When the subject of family divorce comes up, your children are going to think about how it’s going to impact them. There’s nothing wrong with this, but it is going to raise a tough talk: Changing schools. Depending on on how you and your spouse have worked out your physical separation, your child might be entering a new school district. Here are some tips about getting them acclimated and the trials that come with it.
If they had a bad first day, or a bad first month, don’t give them flak for it. Children are much more prone to acting on their emotions and wearing their hearts on their sleeve, so be there for them. Adjustments are difficult, especially because if there’s on constant in your child’s life, it’s been attending school.
Monitor Their Self-Esteem
When things change, emotions are impacted. Young children are in a constant state of development, and their sense of self worth can tank at a moment’s notice. Foster the positive things, and remind them that there are good parts to changing schools, too: No old school bully, no more teachers that they didn’t like, and new friends they can make.
Play a Role in Their Education
Life gets in the way of helping our children with their education. Between work, relocation and a divorce, you’re already at your wits end. However, your child runs a high risk of losing concentration in school. Their schoolwork suffers, it creates fights between you and your ex-spouse, taking on a snowball effect. When you show how much you care about their education, they’ll take more of an interest, especially if you’re very influential to them. This can help save them from getting behind in their academics.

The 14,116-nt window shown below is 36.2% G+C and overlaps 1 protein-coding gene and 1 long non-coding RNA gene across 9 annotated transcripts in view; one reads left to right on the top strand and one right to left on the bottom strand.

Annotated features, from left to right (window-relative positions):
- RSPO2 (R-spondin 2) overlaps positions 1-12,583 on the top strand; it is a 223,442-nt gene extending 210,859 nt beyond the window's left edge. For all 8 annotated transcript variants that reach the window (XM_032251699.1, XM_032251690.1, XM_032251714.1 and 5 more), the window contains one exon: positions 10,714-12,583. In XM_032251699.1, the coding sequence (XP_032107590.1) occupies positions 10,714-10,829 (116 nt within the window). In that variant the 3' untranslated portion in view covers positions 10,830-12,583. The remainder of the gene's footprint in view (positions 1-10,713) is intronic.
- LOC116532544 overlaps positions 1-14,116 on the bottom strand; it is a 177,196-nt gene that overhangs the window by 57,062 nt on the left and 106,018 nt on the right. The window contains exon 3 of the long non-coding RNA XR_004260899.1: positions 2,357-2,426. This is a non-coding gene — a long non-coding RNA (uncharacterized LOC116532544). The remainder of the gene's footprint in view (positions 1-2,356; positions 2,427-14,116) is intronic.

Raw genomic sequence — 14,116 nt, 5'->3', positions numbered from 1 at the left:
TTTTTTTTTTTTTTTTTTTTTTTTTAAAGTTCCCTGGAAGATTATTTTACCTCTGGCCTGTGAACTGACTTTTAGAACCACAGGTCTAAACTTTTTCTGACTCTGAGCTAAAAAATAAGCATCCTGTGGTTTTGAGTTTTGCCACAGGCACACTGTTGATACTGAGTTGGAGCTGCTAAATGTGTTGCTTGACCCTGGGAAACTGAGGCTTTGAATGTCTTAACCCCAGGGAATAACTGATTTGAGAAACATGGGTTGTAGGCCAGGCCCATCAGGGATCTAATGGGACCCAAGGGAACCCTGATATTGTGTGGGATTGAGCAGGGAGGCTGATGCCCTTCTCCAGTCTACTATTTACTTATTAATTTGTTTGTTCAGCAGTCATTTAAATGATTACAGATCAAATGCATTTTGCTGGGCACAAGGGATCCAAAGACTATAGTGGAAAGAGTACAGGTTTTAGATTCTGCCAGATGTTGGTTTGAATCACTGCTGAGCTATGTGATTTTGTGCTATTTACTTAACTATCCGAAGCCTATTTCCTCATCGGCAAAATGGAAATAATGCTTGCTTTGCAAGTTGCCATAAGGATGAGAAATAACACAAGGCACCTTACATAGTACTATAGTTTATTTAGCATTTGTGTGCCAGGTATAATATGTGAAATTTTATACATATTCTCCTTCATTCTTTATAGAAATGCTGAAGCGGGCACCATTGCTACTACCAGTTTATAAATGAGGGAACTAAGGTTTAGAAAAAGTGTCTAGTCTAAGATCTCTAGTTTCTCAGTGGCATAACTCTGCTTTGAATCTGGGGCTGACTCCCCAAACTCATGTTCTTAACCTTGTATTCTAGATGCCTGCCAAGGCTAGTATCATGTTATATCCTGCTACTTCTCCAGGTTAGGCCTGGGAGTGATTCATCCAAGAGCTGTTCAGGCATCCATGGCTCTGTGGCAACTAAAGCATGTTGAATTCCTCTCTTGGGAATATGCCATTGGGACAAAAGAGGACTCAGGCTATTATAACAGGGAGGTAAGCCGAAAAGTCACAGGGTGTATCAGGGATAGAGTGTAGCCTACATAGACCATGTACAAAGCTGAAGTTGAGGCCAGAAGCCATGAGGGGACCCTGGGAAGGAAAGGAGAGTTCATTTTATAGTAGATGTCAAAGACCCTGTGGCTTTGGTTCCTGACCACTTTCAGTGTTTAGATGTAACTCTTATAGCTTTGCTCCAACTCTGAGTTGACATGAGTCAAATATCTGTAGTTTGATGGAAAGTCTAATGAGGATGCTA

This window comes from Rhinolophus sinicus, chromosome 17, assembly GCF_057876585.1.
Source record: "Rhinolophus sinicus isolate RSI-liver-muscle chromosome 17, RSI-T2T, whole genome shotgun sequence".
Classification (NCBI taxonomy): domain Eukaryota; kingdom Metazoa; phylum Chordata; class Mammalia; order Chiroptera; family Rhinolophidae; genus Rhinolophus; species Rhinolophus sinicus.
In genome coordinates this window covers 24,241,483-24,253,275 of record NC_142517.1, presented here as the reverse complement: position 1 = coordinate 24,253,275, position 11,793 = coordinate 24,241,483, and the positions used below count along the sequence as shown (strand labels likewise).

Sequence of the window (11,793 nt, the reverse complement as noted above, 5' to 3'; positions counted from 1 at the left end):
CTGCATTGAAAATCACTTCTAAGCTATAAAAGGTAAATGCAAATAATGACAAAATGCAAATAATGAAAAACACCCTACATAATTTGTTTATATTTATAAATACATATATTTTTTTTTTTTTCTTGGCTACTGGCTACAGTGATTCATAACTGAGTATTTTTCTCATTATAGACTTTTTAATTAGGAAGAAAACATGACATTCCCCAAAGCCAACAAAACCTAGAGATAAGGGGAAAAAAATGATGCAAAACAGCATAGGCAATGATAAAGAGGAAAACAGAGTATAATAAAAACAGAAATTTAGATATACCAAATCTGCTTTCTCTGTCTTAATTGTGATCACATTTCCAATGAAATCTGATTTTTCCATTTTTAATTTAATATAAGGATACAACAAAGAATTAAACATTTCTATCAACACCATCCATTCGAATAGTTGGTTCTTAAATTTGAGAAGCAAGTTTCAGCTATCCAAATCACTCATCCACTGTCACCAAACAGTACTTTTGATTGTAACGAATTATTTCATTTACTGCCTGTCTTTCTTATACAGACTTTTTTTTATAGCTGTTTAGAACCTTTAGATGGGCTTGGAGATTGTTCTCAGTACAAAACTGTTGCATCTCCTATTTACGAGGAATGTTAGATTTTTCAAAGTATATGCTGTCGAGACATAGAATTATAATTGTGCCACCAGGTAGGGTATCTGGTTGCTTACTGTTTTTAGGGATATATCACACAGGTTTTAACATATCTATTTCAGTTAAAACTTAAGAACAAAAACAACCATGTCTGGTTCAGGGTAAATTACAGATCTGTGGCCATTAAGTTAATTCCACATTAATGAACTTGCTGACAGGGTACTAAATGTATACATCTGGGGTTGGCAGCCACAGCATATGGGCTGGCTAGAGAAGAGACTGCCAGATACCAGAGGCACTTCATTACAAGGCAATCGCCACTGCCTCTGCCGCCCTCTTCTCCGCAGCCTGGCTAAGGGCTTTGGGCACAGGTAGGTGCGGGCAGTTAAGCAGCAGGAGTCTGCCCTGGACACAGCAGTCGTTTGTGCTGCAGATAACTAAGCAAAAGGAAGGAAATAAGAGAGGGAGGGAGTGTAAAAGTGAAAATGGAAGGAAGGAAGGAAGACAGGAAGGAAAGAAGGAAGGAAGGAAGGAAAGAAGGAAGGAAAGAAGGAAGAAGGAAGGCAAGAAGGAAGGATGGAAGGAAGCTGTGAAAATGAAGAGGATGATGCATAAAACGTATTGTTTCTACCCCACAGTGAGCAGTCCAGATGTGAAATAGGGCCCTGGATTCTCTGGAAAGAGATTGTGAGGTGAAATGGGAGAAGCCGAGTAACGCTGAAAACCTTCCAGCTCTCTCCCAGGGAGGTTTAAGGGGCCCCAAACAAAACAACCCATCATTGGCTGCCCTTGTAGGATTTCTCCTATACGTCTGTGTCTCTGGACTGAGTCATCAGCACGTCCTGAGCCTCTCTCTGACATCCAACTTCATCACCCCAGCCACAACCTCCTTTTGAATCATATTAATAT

After School Prize
Most of us want our children to buck up and fly straight because it’s the right thing to do, but if you look around you, everybody needs a motivator. Your motivator at work is the paycheck/benefits, your motivator to read this article is your concern about how your child is taking the news. Children need a bit of motivation, too.
When you drop them off at school, mention that they should just do their best, and either way, the two of you can do a fun activity or go out for ice cream after you pick them up in the afternoon. They have something to look forward to, they feel loved, because even if they have a bad day, they will still get their after school prize. It helps your child feel validated, and shows them that you’re taking an interest in their mental wellbeing during this rough transition.
When they’re changing schools, they feel like their safety net is slipping away. Show them that the only thing that’s changing is the school; not their life.